In terms of technology, a main barrier facing operators is cost. A study McKinsey carried out in one European country predicted that network-related capital expenditures would have to increase 60 percent to 2025, nearly doubling TCO. That is on the back of having to achieve a near 10-fold performance increase in latency, throughput, reliability, and scale, with upgrades required in RAN, transmission and core network capabilities. A 2018 report by the UK’s Broadband Stakeholder Group (BSG) pointed out that, as higher frequencies don’t travel so far, dense small cell networks will need more infrastructure to achieve the level of coverage currently available from 4G. Not only does this further raise costs, in urban areas in runs into the issue of physical space. Although massive MIMO architectures may pose a solution, the increased need for antennas potentially raises planning concerns. Compounding the need for increased investment from operators is that the case for strong returns is, to use the BSG’s word, “uncertain” as yet.
It concludes that more needs to be done to communicate the wider value of 5G to consumer and business markets, to stimulate interest in and demand for enhanced and brand new 5G use cases so positive returns on investment can eventually be made.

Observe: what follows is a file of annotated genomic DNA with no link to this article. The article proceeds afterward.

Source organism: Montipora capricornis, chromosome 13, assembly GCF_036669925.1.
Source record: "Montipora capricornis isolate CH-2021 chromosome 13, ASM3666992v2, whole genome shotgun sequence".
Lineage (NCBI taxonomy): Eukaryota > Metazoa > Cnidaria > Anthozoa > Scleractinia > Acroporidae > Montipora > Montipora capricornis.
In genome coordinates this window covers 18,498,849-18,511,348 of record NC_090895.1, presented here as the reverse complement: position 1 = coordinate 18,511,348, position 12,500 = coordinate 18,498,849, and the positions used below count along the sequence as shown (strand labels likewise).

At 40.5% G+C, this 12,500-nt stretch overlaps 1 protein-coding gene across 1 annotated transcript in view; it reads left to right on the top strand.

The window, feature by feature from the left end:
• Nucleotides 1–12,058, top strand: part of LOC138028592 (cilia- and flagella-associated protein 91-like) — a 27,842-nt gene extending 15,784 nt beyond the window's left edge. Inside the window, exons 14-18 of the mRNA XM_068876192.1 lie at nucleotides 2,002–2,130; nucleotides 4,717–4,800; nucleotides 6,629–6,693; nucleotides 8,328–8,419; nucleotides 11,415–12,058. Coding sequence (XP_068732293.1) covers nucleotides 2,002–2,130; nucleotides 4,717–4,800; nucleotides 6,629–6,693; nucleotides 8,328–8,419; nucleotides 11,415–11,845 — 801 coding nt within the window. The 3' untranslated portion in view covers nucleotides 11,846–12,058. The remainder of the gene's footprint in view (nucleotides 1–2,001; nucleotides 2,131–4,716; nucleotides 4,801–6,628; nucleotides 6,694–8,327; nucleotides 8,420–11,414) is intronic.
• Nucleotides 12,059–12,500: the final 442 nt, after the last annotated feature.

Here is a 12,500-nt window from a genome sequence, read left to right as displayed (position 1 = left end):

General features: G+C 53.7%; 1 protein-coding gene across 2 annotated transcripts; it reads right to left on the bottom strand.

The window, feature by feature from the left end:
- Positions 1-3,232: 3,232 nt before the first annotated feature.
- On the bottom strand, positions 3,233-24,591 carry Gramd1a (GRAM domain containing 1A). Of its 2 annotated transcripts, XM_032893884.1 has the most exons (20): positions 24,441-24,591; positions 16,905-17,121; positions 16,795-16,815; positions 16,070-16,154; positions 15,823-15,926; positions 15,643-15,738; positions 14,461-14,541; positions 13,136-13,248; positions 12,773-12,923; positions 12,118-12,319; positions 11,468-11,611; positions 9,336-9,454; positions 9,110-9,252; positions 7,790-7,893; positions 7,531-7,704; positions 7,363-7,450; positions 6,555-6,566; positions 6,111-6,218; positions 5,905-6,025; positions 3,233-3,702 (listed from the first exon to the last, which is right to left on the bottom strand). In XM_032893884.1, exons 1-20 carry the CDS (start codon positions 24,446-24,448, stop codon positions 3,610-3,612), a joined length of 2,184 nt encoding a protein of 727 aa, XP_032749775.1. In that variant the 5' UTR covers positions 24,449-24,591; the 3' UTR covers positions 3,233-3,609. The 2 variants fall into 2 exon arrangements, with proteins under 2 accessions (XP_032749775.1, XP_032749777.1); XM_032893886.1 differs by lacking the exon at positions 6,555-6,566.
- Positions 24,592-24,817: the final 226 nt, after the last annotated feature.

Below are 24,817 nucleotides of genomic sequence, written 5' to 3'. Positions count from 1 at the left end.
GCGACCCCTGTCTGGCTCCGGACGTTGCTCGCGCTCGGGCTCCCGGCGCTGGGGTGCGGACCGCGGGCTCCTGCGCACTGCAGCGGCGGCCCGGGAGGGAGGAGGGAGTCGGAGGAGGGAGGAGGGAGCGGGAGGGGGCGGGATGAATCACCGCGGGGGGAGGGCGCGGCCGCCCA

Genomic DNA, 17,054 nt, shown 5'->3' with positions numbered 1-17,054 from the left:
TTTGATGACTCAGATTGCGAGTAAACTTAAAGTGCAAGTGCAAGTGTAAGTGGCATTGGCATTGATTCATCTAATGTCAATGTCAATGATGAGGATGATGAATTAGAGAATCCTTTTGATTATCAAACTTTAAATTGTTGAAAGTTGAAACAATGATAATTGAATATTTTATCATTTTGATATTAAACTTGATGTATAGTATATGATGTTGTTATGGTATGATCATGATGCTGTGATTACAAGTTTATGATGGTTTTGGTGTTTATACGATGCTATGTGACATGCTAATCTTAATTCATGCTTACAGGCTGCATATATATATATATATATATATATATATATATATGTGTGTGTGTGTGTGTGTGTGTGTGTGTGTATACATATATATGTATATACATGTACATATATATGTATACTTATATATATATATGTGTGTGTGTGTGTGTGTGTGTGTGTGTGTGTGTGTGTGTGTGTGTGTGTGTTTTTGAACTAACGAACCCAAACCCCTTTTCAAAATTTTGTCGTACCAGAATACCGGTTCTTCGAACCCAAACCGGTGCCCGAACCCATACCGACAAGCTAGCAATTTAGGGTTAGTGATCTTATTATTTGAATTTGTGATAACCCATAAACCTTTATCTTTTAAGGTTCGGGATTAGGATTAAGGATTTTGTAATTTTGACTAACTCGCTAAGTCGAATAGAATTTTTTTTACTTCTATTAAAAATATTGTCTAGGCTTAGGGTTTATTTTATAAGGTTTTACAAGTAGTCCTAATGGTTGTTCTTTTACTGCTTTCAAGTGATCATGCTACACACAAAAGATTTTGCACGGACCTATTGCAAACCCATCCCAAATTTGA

The 5GIA, in its own roadmap to 5G rollout, suggests that 5G now must now move beyond “laboratory trials” so that technologies and approaches can be validated “in multivendor and multi-user environments”. The European 5G Observatory agrees, stating that European mobile operators should now be preparing for the deployment phase ready to perform tests in “real” conditions. The consensus is that partnerships will be essential. The BSG makes a total of 21 recommendations for next steps, calling on operators, vendors, vertical stakeholders and public authorities to come together to achieve goals like streamlining access to sites and land for infrastructure construction, agreeing a coherent approach on planning, coordinating efforts across regions and developing strategies to communicate the benefits of 5G. It is a similar story on technology. The 5G Observatory outlines the interrelationship between network infrastructure, chipset development and device development to underline how Next Steps to Realisation dependent operators and vendors are on each other when it comes to reaping the benefits of 5G. It acknowledges the important role of partnerships between operators, OEMs and chipset manufacturers in trialling infrastructure technology so far, and how chipset manufacturers like Qualcomm and Samsung have been proactive in signing agreements with OEMs for their 5G-ready basebands, paving the way for 5G-ready devices.